NPR : National Public Radio : News & Analysis, World, US, Music & Arts NPR delivers breaking national and world news. Also top stories from business, politics, health, science, technology, music, arts and culture. Subscribe to podcasts and RSS feeds.

Chase Kulakowski, 3, contracted the polio-like condition known as acute flaccid myelitis in 2016. Two years later, his mother isn't sure he will ever recover. He's seen on his bed at home in Dyer, Ind., in October. Armando L. Sanchez/Chicago Tribune/TNS via Getty Images hide caption

toggle caption
Armando L. Sanchez/Chicago Tribune/TNS via Getty Images

Cases Of Mysterious Paralyzing Condition Continue To Increase, CDC Says

The Centers for Disease Control and Prevention is investigating 252 cases of acute flaccid myelitis and has confirmed 90 cases. One or more viruses is suspected, but CDC says the cause is unknown.

The circles on the map pinpoint the location of thousands of Chinese-funded development projects. The bigger the circle, the bigger the investment. The largest circles represent projects in the multibillion dollar range. Map by Soren Patterson, AidData/William & Mary/Screenshot by NPR hide caption

toggle caption
Map by Soren Patterson, AidData/William & Mary/Screenshot by NPR

China's Building Spree In Poor Nations: Does It Really Help The Local Economy?

There are a lot of state secrets when it comes to the billions of dollars worth of roads, hospitals and more. Satellite images of night lights may offer some insights into their value.

Chris and Nancy Brown embrace while searching through the remains of their home, leveled by the Camp Fire, in Paradise, Calif. Noah Berger/AP hide caption

toggle caption
Noah Berger/AP

California's Camp Fire Becomes The Deadliest In State History

At least 42 people have died in a wildfire in Northern California that burned through the town of Paradise with shocking speed.

California's Camp Fire Becomes The Deadliest Wildfire In State History

  • Download
  • <iframe src="https://www.npr.org/player/embed/667315613/667328565" width="100%" height="290" frameborder="0" scrolling="no" title="NPR embedded audio player">

Amazon founder Jeff Bezos delivers the keynote address at the Air Force Association's Annual Air, Space & Cyber Conference in Oxen Hill, Md., on Sept. 19. Jim Watson/AFP/Getty Images hide caption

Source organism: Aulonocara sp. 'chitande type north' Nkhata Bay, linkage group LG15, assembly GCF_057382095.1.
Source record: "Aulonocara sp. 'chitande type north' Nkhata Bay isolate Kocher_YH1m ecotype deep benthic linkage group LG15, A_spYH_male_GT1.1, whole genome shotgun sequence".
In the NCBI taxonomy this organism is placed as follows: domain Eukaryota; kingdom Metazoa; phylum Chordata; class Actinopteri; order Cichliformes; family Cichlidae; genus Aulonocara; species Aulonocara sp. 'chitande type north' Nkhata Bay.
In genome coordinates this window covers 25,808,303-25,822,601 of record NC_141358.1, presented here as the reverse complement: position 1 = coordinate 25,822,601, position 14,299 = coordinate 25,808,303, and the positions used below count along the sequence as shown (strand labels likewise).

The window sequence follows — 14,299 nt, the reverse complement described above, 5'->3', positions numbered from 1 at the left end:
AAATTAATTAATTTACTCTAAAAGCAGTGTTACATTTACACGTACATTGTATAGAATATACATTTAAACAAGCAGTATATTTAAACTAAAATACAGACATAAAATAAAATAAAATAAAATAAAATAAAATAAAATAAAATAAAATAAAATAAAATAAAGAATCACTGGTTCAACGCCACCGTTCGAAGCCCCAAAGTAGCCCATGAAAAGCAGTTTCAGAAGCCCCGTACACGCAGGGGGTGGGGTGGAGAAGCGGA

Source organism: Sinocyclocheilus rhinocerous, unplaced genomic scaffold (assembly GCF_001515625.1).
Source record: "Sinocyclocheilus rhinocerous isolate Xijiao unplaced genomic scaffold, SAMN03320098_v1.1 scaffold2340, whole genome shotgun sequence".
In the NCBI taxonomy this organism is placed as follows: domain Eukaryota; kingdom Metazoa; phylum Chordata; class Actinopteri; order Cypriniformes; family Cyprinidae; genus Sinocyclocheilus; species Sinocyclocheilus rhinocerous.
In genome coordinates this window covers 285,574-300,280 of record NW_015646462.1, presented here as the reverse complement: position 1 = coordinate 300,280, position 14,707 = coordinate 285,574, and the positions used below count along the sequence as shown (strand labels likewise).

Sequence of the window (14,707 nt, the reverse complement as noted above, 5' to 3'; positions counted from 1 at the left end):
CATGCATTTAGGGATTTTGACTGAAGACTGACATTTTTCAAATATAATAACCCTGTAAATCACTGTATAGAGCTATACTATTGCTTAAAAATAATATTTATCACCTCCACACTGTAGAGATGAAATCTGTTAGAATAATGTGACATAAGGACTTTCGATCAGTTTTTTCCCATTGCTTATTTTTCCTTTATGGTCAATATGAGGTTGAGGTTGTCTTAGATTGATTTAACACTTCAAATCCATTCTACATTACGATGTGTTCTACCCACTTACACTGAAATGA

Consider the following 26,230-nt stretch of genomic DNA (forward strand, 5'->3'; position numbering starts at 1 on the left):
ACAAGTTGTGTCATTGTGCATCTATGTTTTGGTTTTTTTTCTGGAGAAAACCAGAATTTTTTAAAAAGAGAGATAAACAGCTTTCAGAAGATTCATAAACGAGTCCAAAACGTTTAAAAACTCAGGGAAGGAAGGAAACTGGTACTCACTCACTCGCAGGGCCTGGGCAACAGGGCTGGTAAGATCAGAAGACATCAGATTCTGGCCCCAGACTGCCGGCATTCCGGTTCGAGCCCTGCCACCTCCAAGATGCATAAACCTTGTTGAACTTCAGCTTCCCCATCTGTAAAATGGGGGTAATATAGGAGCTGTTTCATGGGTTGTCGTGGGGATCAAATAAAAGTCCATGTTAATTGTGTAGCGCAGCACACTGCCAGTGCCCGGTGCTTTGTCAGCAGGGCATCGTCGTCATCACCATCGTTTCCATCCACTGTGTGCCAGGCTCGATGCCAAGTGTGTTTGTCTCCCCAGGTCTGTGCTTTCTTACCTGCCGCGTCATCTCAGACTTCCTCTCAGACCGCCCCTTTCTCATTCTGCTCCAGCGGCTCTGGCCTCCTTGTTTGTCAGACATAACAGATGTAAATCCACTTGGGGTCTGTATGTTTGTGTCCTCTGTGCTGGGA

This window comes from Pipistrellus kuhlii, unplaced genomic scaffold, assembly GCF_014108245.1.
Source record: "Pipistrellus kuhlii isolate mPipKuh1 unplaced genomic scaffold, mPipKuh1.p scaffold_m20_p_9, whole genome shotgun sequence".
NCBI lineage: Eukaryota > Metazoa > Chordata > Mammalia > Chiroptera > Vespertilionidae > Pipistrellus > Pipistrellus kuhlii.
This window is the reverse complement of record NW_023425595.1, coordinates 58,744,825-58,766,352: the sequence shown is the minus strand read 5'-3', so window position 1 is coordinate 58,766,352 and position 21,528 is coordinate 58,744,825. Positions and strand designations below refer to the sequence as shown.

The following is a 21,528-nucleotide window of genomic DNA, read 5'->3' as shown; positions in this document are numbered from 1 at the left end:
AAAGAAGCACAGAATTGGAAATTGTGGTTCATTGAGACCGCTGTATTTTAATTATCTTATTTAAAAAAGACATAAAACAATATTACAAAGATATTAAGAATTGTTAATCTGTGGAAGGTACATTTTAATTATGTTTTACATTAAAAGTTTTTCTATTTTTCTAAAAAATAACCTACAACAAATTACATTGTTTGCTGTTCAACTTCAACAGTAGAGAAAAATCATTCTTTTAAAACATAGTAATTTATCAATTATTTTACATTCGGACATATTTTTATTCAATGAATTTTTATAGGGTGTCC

toggle caption
Jim Watson/AFP/Getty Images

Amazon's Grand Search For 2nd Headquarters Ends With Split: NYC And D.C. Suburb

Amazon is expected to divide its second headquarters between the Long Island City neighborhood in Queens and the Crystal City area in Northern Virginia, according to a person familiar with the plan.

Supporters of ousted Sri Lankan Prime Minister Ranil Wickremesinghe shout in joy Tuesday outside the Supreme Court building in the capital, Colombo. Lakruwan Wanniarachchi/AFP/Getty Images hide caption

toggle caption
Lakruwan Wanniarachchi/AFP/Getty Images

Sri Lankan Supreme Court Blocks President's Bid To Dissolve Parliament

Controversy has roiled Sri Lanka since Maithripala Sirisena fired his prime minister and suspended Parliament. He also aims to replace lawmakers entirely — but Tuesday's ruling has stayed that plan.

Miss White Mountain Apache Queen 2018-19 Zipporah Lupe greets Miss Navajo contestands Summer Jake (left), Kayla Martinez and Autumn Montoya as they get ready for the parade at the 77th Navajo Nation Fair in Window Rock, Ariz. on the Navajo Nation in September. Caitlin O'Hara for NPR hide caption

toggle caption
Caitlin O'Hara for NPR

Becoming Miss Navajo Nation

The Miss Navajo Nation pageant has been held every year since 1952. Contestants in this year's pageant met for a weeklong celebration of the traditions of female Navajo Nation life.

Kim Schrier is one of a number of Democratic House candidates who backed stronger gun regulations and flipped Republican-controlled seats in last week's midterm elections. Elaine Thompson/AP hide caption

toggle caption
Elaine Thompson/AP

A Third Rail No More: Incoming House Democrats Embrace Gun Control

Dozens of Democratic candidates who ran in competitive suburban House districts this election year bluntly called out the need for more gun control. And many of them won.

A Third Rail No More: Incoming House Democrats Embrace Gun Control

  • Download
  • <iframe src="https://www.npr.org/player/embed/666595118/667285053" width="100%" height="290" frameborder="0" scrolling="no" title="NPR embedded audio player">
  • Transcript

Iowa Republican Rep. Steve King attends a rally earlier this year on the East Front of the Capitol to highlight crimes committed by illegal immigrants in the U.S. Tom Williams/CQ-Roll Call, Inc./Getty Images hide caption

toggle caption
Tom Williams/CQ-Roll Call, Inc./Getty Images

Rep. Steve King Denied Comparing Immigrants To 'Dirt' — Audio Says Otherwise

The Weekly Standard reported last week that the Iowa Republican had publicly made the comparison, but King accused the magazine of lying and challenged it to release audio — so the Standard did.

Uighur security personnel patrol near the Id Kah Mosque in Kashgar, a city in northwestern China's Xinjiang region, in 2017. Xinjiang has detained members of the Uighur ethnic minority, who are largely Muslim, and held them in camps the authorities call "education and training centers." Ng Han Guan/AP hide caption

toggle caption
Ng Han Guan/AP

Ex-Detainee Describes Torture In China's Xinjiang Re-Education Camp

"They made me wear what they called 'iron clothes,'" the man tells NPR, describing a 50-pound metal suit he was forced to wear for 12 hours. When he returned home, people were afraid to speak to him.

Ex-Detainee Describes Torture In China's Xinjiang Re-Education Camp

  • Download
  • <iframe src="https://www.npr.org/player/embed/666287509/667285035" width="100%" height="290" frameborder="0" scrolling="no" title="NPR embedded audio player">
  • Transcript
more from